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Editor of car review website dogandlemon Matthew Wilson says the high numbers of motorbike deaths in New Zealand has indicated a call for urgent action.
Over Labour Weekend two fatal accidents involved motorbikes.
“Last year, 54 motorcyclists were killed, and 1,438 were injured on our roads, Motorcyclists now make up about 16% of road deaths. It’s clearly time to heavily restrict the use of these death machines,” said Matthew-Wilson.
“A large majority of those killed were aged between 40-59. In 70% of fatal accidents involving motorbikes, the rider was at fault. However, there have also been many totally innocent riders killed by careless drivers.”
The risk of being killed or injured in an accident on New Zealand roads is twenty-one times higher for motorcyclists than risk that car drivers can face over an equal distance travelled.
“The bottom line is this: it’s really unsafe to ride a motorbike and even more unsafe if it’s a big bike and you’re middle-aged,” said Matthew-Wilson.
“As we age, our reaction times slow, and our ability to control a large, moving object such as a motorbike drops substantially. There needs to be a much tougher testing regime for all riders, which gets tougher the older you get and the larger the motorbike.”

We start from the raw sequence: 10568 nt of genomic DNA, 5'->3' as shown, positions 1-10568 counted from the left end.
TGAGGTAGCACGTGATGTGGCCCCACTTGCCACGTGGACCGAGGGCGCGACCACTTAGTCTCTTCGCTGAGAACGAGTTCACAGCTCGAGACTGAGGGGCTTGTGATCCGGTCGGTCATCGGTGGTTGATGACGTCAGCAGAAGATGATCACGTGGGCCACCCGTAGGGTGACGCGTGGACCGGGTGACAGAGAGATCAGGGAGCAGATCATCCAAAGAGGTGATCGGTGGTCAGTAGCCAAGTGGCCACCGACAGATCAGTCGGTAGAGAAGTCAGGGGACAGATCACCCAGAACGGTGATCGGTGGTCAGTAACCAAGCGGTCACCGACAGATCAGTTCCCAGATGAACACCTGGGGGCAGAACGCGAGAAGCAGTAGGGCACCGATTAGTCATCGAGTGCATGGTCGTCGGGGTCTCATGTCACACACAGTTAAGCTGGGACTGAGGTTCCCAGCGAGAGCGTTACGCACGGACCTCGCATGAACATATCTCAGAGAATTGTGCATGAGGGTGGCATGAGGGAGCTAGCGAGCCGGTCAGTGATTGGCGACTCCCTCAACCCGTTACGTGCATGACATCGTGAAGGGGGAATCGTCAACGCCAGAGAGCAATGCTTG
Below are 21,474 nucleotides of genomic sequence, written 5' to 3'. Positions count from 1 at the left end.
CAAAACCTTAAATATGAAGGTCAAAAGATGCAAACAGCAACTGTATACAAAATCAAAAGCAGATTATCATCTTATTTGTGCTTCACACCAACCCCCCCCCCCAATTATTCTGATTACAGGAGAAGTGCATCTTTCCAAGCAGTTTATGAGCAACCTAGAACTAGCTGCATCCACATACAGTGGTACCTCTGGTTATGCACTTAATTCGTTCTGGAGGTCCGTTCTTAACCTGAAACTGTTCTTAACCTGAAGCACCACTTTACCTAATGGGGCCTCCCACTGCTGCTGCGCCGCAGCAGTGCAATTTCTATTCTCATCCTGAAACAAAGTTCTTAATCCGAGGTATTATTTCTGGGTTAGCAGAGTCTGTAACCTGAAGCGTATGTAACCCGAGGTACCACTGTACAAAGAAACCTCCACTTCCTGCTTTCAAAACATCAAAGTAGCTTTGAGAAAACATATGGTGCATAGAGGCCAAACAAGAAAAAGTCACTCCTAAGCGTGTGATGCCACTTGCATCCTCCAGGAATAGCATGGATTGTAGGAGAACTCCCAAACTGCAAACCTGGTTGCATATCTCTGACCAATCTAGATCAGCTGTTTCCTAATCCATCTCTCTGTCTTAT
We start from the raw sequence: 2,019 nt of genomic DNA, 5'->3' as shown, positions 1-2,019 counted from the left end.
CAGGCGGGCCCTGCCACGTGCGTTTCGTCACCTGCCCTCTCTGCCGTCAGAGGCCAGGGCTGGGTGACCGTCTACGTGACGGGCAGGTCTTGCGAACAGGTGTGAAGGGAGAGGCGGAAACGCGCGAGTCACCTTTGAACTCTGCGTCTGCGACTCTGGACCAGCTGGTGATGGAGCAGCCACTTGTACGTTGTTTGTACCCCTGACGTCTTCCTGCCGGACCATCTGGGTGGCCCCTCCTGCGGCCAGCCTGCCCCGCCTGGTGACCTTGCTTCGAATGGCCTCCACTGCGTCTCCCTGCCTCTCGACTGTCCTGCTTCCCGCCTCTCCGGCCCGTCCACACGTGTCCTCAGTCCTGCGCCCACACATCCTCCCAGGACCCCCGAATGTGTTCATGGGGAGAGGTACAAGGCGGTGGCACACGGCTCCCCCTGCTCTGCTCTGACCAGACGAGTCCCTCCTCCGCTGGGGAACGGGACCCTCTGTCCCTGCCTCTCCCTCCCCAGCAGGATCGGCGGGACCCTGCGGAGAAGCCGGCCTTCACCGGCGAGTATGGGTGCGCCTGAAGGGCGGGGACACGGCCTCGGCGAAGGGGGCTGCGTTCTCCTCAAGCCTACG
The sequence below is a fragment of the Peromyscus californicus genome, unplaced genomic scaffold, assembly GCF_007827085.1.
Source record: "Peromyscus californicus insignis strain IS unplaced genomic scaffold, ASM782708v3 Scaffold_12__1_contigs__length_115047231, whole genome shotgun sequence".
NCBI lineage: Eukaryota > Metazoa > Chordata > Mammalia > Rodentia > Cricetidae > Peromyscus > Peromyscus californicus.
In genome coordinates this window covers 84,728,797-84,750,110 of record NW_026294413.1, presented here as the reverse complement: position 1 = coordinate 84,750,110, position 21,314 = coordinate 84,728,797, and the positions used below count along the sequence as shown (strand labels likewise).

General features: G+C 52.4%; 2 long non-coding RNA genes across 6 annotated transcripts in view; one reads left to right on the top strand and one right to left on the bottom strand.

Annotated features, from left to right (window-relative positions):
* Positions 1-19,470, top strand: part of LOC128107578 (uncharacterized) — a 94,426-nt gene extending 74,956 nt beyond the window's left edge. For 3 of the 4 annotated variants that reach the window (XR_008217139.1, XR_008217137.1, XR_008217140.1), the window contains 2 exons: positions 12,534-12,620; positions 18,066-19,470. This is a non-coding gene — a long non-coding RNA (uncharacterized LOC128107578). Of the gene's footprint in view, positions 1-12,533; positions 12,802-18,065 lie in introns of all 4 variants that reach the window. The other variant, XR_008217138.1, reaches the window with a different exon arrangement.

The government has caused concerns for Matthew after they’ve continued to support courses such as ACCs ‘Ride Forever’ course.
He understands that the government is serious in making sure the programme is back but as far as international research shows; advanced training for motorcyclists has little to no effect on crash numbers.
“I don’t doubt that the riders who attend the Ride Forever course have better outcomes. But it’s the attitude of the rider that affects the outcome, not the course. Impeccable research shows that when riders are selected at random to attended refresher courses, it either makes no difference or slightly increases the chances of having an accident due to overconfidence,” said Matthew-Wilson.
“This has been demonstrated in study after study, and the road toll speaks for itself.”
A large shock that Matthew still can’t get his head around how the government can allow motorbikes to be sold without anti-skid breaks — “The benefits of anti-skid brakes on motorbikes are really dramatic. Yet there are many bikes on sale without it. This is completely unacceptable,” he said.
“Road safety advertising campaigns also make no difference. Fifty years of research has shown this. There is virtually no credible research showing the opposite. I’m sorry, but this is true,” concluded Matthew-Wilson.